Bradley doesn't just sing, she owns the songs she sings. Regardless of genre, whether it's Hoyt Axton's "Rusty Old Halo" or Patty Loveless' "The Last Thing on My Mind" or the Carter Family's "50 Miles of Elbow Room" or Fleetwood Mac's "Over My Head," Bradley sings them as though they were written just for her alone. Her sweet and backwoods voice has a way of conjuring up feelings of a rustic down home charm that makes each of these songs sparkle. And with an album of such class and enamour, Bradley's reign as International Bluegrass Music Association female vocalist of the year is secured. Production wise, this is another winner. Treated with complimentary understated backings that beautifully enhance rather than obscure Bradley's singing, this will bring rapt support from both the bluegrass and traditional country fans. Such brilliance can only come from the expertise of producer, banjoist and record company owner Alison Brown. And thanks to Brown's capacious influence, the best of Nashville's session players have been enlisted including Stuart Duncan, Claire Lynch and even Jamie Dailey and Darrin Vincent.
Album opener and title cut, "Don't Turn Your Back" sets the lyrical pace for the album. An ode to start all over again, "Don't Turn Your Back" bops with a breezy rhythm with that added glaze of optimism. Taking a stab at the rich who are too much of a snob to share their wealth, Bradley on Hoyt Axton's "Rusty Old Halo" does it with wit without surrendering an ounce of its moral force. Without any prior knowledge, you wouldn't know "Over My Head" was a Fleetwood Mac original. Bradley has given this rock classic such a make-over that it sits comfortably among the other more rustic covers. "Ghost Bound Train," on the other hand, is your typical lightning speed bluegrass stomp.
Among the ballads, the best of them is the maternal ballad "Will I Be Good Enough" where Bradley gives voice to the feelings of inadequacies as they hold their new babies in their arms. Bradley's rendering is breathtakingly sweet without sounding mawkish. Dealing with the theme of the broken dreams of a musician, "Music City Queen," a Bradley co-write with Bradley is average without being heart rendering. Much better is the often overlooked Carter Family's "50 Miles of Elbow Room." With lines as picturesque as "For the gates are wide on the other side/Where the fairest flowers bloom/On the right hand and on the left hand/Fifty miles of elbow room," we are in for a free ride into heaven without even leaving our chairs. Most cutting edge and perhaps with the greatest potential for success on country radio is Bradley's take of Patty Loveless' "The Last Thing on My Mind." Though Bradley doesn't have the soulful grit of Loveless, it's still a compelling "I can't forget him" ballad.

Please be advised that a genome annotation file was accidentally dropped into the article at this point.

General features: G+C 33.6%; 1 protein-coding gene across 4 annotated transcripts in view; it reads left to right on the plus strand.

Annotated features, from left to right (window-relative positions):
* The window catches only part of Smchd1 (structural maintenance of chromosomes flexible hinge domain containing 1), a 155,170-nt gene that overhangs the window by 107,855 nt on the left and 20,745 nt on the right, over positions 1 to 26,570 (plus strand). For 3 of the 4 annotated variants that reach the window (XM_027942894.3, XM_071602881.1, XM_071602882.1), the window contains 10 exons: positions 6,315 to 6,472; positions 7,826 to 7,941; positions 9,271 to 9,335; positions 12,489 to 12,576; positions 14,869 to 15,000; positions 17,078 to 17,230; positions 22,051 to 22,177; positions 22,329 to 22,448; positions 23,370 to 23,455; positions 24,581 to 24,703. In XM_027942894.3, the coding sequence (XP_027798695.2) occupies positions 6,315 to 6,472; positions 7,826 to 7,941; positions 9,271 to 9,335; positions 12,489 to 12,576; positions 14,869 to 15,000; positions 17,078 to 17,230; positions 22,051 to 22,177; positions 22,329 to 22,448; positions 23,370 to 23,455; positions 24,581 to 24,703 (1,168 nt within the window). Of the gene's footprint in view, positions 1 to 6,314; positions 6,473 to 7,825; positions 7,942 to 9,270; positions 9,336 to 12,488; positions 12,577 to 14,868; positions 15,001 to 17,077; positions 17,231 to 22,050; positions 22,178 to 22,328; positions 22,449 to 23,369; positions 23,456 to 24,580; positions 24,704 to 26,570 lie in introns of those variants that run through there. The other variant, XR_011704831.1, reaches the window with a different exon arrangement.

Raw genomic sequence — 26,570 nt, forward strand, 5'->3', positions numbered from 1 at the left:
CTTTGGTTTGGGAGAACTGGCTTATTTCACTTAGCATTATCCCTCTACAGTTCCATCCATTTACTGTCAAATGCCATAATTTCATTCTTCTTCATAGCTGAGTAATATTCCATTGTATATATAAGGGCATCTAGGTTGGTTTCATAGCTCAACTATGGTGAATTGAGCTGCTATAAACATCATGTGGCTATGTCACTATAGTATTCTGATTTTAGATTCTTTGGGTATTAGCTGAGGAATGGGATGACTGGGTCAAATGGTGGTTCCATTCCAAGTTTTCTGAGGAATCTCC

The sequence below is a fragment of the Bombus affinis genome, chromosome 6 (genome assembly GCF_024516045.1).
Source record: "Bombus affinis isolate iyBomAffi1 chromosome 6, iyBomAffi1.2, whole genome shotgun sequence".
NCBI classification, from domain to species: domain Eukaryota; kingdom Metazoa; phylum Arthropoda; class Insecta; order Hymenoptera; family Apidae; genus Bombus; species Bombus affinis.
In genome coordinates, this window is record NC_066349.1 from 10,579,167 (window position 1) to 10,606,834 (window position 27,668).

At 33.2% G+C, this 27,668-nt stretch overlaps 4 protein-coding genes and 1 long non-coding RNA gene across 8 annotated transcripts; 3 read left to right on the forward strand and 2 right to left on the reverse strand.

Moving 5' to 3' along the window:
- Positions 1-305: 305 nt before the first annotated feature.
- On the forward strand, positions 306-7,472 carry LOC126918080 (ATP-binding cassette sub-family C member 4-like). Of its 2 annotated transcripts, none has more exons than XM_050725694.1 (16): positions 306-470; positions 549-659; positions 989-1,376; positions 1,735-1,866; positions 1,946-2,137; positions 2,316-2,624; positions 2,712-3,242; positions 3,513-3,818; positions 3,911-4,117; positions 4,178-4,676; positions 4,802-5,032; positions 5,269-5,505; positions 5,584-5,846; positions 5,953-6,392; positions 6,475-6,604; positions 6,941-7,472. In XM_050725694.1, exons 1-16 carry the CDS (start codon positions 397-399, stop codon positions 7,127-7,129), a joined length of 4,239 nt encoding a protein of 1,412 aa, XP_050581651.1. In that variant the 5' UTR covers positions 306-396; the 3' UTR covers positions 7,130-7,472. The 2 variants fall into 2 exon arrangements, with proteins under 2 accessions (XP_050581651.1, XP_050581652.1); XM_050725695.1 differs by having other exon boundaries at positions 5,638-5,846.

In sum, Bradley is to be congratulated for not staying within the confines of a genre of songs. Her ability to tackle both Fleetwood Mac and the Carter Family shows her fearless diversity. Nevertheless, this "backwoods holler" (as she calls herself) doesn't just lip sync, she re-interprets each song, deconstructs them, and then makes the